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When Children Die: Improving Palliative and End-of-Life Care For Children and Their Families
What is palliative care?
Michael’s doctor worked the entire way knowing that if Michael didn’t make it, we were still going to have to get through it. So she treated us, as well as treated Michael.
Rose Conlon, parent
Palliative care supports and comforts children with life-threatening illnesses or injuries. Its purpose is to:
Prevent or relieve pain and other physical distress.
Offer children and families – especially parents, brothers, sisters, and grandparents – the emotional and spiritual support they need.
Help children and families live as normal a life as they can.
Help families make decisions.
Give them timely and truthful information.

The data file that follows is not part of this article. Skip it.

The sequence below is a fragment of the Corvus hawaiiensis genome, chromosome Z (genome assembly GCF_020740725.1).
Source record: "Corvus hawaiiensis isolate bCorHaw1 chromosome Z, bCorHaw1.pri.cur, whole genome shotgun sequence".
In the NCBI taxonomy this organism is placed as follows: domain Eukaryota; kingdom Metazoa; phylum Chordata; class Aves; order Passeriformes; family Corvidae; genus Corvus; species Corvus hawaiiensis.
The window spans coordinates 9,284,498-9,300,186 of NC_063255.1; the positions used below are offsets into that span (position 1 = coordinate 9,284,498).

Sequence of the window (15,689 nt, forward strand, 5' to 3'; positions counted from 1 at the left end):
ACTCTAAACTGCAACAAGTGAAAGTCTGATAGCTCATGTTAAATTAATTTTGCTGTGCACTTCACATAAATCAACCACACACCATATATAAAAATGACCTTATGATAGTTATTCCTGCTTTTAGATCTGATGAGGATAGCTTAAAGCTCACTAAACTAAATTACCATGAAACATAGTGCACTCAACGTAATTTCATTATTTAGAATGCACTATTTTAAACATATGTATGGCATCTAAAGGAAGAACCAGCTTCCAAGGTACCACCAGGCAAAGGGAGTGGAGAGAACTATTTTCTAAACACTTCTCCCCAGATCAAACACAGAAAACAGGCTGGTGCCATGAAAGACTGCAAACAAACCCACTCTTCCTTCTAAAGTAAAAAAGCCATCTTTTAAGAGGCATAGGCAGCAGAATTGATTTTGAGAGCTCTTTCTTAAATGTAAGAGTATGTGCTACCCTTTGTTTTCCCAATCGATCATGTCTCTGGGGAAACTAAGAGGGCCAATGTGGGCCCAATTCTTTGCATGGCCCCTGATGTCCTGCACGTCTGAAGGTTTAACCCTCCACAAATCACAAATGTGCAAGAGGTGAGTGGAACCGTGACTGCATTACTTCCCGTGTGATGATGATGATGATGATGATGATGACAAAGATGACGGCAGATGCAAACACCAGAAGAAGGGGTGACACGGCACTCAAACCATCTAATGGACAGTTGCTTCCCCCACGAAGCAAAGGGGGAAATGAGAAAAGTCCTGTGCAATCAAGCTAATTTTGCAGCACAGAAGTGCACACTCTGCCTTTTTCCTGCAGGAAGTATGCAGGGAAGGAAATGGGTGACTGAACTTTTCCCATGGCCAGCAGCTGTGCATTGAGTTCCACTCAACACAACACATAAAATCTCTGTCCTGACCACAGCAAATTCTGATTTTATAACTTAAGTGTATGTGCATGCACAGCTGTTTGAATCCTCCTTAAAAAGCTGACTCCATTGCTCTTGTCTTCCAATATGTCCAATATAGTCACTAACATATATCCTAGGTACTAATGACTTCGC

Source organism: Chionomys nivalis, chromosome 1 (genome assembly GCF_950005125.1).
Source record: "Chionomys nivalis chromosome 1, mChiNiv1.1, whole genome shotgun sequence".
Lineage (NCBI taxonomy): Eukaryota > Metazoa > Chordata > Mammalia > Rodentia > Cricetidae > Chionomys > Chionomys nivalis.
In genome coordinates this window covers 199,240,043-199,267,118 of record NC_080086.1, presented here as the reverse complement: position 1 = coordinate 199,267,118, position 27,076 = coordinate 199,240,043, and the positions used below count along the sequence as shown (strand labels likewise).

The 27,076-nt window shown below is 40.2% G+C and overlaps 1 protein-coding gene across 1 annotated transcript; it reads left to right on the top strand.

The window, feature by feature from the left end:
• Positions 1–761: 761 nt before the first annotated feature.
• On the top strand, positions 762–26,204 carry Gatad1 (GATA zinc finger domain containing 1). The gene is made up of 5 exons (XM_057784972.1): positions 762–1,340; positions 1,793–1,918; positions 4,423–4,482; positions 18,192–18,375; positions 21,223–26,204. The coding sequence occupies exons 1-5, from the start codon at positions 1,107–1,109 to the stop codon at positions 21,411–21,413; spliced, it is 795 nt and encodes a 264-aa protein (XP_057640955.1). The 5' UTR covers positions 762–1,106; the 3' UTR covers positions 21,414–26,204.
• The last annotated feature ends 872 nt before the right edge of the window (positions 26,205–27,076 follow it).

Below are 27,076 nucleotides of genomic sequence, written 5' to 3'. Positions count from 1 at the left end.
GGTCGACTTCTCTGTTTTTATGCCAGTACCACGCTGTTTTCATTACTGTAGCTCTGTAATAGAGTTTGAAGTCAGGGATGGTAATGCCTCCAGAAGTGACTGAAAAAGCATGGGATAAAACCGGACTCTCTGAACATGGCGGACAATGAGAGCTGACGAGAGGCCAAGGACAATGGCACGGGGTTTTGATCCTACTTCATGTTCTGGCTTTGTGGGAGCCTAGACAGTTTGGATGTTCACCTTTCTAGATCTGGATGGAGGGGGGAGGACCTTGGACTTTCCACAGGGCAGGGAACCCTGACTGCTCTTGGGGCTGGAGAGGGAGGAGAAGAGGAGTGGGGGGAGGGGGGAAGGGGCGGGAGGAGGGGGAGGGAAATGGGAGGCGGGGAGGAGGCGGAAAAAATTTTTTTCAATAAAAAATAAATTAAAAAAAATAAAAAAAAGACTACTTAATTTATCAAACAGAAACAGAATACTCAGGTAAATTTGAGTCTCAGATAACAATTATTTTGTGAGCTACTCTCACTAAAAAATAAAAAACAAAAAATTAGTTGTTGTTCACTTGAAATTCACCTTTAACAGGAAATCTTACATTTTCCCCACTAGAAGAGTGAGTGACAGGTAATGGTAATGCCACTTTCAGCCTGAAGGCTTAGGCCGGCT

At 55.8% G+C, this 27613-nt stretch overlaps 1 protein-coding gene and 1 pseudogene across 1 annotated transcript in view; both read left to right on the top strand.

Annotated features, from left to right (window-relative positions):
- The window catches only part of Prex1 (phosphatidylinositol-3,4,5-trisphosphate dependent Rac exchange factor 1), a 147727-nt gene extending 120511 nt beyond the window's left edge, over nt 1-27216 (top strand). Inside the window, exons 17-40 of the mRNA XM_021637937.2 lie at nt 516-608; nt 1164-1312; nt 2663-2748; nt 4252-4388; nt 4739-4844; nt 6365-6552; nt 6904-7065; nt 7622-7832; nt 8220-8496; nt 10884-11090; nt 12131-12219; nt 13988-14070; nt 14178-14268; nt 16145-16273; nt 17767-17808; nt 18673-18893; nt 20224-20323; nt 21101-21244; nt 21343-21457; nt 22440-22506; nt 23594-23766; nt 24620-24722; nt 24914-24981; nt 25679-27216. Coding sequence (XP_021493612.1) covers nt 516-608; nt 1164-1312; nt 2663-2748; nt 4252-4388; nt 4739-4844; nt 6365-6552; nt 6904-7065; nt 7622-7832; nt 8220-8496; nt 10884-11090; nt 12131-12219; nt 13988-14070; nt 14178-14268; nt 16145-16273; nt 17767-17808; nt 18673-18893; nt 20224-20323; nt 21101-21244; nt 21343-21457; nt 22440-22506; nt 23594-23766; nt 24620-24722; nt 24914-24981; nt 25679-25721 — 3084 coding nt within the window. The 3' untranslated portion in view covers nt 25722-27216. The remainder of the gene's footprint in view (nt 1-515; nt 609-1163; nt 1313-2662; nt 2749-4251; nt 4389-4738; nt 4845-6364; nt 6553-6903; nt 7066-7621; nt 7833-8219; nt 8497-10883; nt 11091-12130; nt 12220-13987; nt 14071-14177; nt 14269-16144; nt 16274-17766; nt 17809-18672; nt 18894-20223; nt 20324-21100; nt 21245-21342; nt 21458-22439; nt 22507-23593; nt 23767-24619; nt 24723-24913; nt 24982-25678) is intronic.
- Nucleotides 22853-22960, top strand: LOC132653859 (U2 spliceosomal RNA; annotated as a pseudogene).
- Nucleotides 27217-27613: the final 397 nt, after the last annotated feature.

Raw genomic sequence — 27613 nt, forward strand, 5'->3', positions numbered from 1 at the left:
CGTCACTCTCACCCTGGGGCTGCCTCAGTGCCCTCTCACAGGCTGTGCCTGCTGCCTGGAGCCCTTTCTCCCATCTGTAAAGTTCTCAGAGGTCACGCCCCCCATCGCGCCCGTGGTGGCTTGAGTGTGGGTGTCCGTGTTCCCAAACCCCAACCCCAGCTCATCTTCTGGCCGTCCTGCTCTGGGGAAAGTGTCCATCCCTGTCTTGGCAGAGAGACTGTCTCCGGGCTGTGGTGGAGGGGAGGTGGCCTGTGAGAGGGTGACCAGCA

Respect families’ choices, values, and cultural traditions.
Palliative care works with – not instead of – other treatments. It can start as soon as the family knows the child is ill. Palliative care does not mean “giving up.” Good palliative care can help all seriously ill or injured children, not only those who are dying.
End-of-life care and hospice care focus on taking care of children as they near death. They can help each family:
Ease their child’s pain and other symptoms.
Keep their child calm and comfortable.
Make decisions about the use of life-support.
Talk about last wishes.
Grieve the death of the child.
When children need palliative care.
Children and families need palliative care beginning when they learn of the serious medical condition. They need it all through treatment and at the end of life. The care that children need will change as their condition changes. And at each stage of life – infant, child, and teen – children’s needs will differ.